The F-35’s Martin-Baker Ejection Seat

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lamoey

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Unread post17 Jun 2015, 19:15

How it Works: The F-35’s Martin-Baker Ejection Seat

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Long'ish article about the ejection seat at the link.

https://www.f35.com/news/detail/how-it- ... 10046950=1
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Unread post17 Jun 2015, 19:24

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Unread post24 Jul 2015, 11:51

I wonder what the recommendation is for 'underwater ejection' for the F-35s?

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sferrin

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Unread post24 Jul 2015, 13:39

spazsinbad wrote:I wonder what the recommendation is for 'underwater ejection' for the F-35s?



Or an F-16 for that matter. Slamming into the canopy would not be fun. :|
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Unread post24 Jul 2015, 13:59

Keep in mind the F-35 canopy shatters during ejection, so it'll be less slamming into the canopy and more slamming into a deluge / ceiling of water.
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Unread post24 Jul 2015, 17:19

Inverted underwater ejection sounds horrifying.
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Unread post16 Sep 2015, 18:17

Safer Ejection Seats
Sep 2015 Keith Button

"Ejecting from a warplane has always been hazardous, but many pilots face more danger than ever. That’s because their ejection seats weren’t designed to accommodate modern helmets and displays. Keith Button looks at ideas for solving the problem...."

Source: AEROSPACE AMERICA/SEPTEMBER 2015
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Unread post19 Sep 2015, 03:29

75 Years Ago - who'da thunk. Testing An Aircraft Ejection Seat (1940)

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Unread post23 Sep 2015, 16:40

From the 'basement dweller' thread today via 'sferrin': viewtopic.php?f=22&t=25623&p=303396&hilit=document#p303396
Public Affairs Guidance F-35A
14 Sep 2015 USAF PR

Q11: I hear that there is a new weight restriction for the pilots who fly the F-35, and some pilots are now grounded. Is that true?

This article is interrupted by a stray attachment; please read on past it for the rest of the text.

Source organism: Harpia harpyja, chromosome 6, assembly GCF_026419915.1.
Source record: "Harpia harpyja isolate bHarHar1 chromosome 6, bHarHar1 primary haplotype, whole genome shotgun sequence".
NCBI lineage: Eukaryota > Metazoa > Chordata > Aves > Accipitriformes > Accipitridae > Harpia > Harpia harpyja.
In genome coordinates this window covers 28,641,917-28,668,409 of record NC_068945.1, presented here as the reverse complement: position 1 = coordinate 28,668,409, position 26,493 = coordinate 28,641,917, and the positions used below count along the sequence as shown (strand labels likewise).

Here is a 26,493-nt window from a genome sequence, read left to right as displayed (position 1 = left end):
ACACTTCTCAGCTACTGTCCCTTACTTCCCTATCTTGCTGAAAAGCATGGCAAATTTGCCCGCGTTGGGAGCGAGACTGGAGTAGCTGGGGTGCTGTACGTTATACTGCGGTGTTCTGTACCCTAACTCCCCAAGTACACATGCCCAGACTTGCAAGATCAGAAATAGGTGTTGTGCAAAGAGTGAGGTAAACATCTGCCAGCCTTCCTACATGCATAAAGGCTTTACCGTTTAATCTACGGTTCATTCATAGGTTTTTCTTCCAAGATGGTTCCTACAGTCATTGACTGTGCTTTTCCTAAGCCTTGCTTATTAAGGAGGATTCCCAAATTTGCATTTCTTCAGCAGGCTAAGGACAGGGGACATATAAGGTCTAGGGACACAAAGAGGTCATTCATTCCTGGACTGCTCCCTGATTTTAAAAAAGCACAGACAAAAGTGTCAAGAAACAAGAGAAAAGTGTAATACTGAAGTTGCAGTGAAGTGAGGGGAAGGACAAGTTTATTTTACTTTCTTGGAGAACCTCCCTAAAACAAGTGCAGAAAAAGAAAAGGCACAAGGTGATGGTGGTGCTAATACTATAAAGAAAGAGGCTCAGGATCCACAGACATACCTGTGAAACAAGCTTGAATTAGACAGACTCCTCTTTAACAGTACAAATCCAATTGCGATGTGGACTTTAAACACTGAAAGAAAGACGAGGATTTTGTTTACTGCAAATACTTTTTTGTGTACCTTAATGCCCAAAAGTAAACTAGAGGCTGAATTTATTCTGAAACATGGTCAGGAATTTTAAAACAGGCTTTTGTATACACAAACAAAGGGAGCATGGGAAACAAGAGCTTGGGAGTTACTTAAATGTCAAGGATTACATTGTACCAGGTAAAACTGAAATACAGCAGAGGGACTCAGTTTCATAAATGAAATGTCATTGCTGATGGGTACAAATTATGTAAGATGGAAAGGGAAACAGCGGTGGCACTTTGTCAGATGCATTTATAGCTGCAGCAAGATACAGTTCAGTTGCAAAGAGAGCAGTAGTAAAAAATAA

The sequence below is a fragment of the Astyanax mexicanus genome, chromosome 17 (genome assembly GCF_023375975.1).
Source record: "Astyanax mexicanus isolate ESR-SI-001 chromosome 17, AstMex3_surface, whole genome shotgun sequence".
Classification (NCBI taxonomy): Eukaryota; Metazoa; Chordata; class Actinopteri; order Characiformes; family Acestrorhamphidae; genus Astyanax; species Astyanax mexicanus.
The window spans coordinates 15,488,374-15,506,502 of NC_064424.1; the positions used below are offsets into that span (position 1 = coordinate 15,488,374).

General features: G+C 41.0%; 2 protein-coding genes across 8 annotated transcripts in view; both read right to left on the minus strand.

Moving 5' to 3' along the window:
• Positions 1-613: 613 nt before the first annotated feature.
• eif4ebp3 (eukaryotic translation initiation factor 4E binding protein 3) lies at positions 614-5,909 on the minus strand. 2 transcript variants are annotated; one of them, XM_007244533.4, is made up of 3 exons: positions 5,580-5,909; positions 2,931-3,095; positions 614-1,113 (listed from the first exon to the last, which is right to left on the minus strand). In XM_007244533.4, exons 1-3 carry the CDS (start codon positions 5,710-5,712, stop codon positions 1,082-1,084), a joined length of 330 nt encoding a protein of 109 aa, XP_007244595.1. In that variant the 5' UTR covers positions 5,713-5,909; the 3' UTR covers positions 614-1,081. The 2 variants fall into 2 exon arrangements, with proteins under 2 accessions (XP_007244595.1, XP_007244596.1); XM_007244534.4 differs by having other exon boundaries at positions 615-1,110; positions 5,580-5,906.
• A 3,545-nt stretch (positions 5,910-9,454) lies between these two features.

A11: On 27 August 2015, the U.S. Services restricted F-35 pilots weighing less than 136 pounds from operating the aircraft due to an increased risk of injury that could occur in a low speed ejection. This is an ejection seat issue and is not related to the differences between the Gen II and Gen III helmets. The weight restriction currently affects at least one F-35 pilot. All F-35s use the same Martin Baker US16E ejection seat system. The safety of our pilots is paramount and the F-35 Joint Program Office, Lockheed Martin, and Martin Baker continue to work this issue with the US Services and International Partners to reach a solution as quickly as possible.

Source: http://cdn.warisboring.com/images/F-35- ... idance.pdf (150Kb)

Graphic from 19 Nov 2010 http://www.lockheedmartinuk.co.uk/data/ ... Arev16.pdf (2.5Mb)

QUOTE BELOW FROM THE PDF IMMEDIATELY ABOVE THIS POST.
Safer ejection seats
Sep 2015 Keith Button

"...According to Air Force figures, from 1995 to 2014, there were 203 ejections using ACES 2, 93 percent of which occurred at speeds of 518 miles per hour or less, which is considered the safe envelope for ACES 2 ejections. Of the 189 ejections within the envelope, 12 percent resulted in fatalities or other injuries from windblast, ejection shock, parachute landing, hitting the ground or objects during ejection and from burns or hypothermia.

Nevetheless, the March Pentagon report concluded that the helmet-mounted cueing system and night-vision goggles don’t significantly increase the risk of injury during ejection, so long as the aircrew members follow proper ejection procedures detailed in their flight manuals.

They should remove night vision goggles before ejection and properly wear their helmet at all times. The Navy, according to the report, restricts air crew members who weigh 136 pound or less from wearing certain helmet-mounted devices because of the increased risk of injury...."

Source: AEROSPACE AMERICA/SEPTEMBER 2015 [available above: download/file.php?id=21586 ]
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Unread post23 Sep 2015, 17:29

A repeat but worth repeatin'.
Bang Seat Battle
16 Sep 2010 Bill Sweetman

“...The JSF ejection system design is challenging in several ways. The seat has to deliver high performance because a STOVL landing problem could mean ejecting at low altitude from a descending aircraft that is also yawed or pitched out of level flight.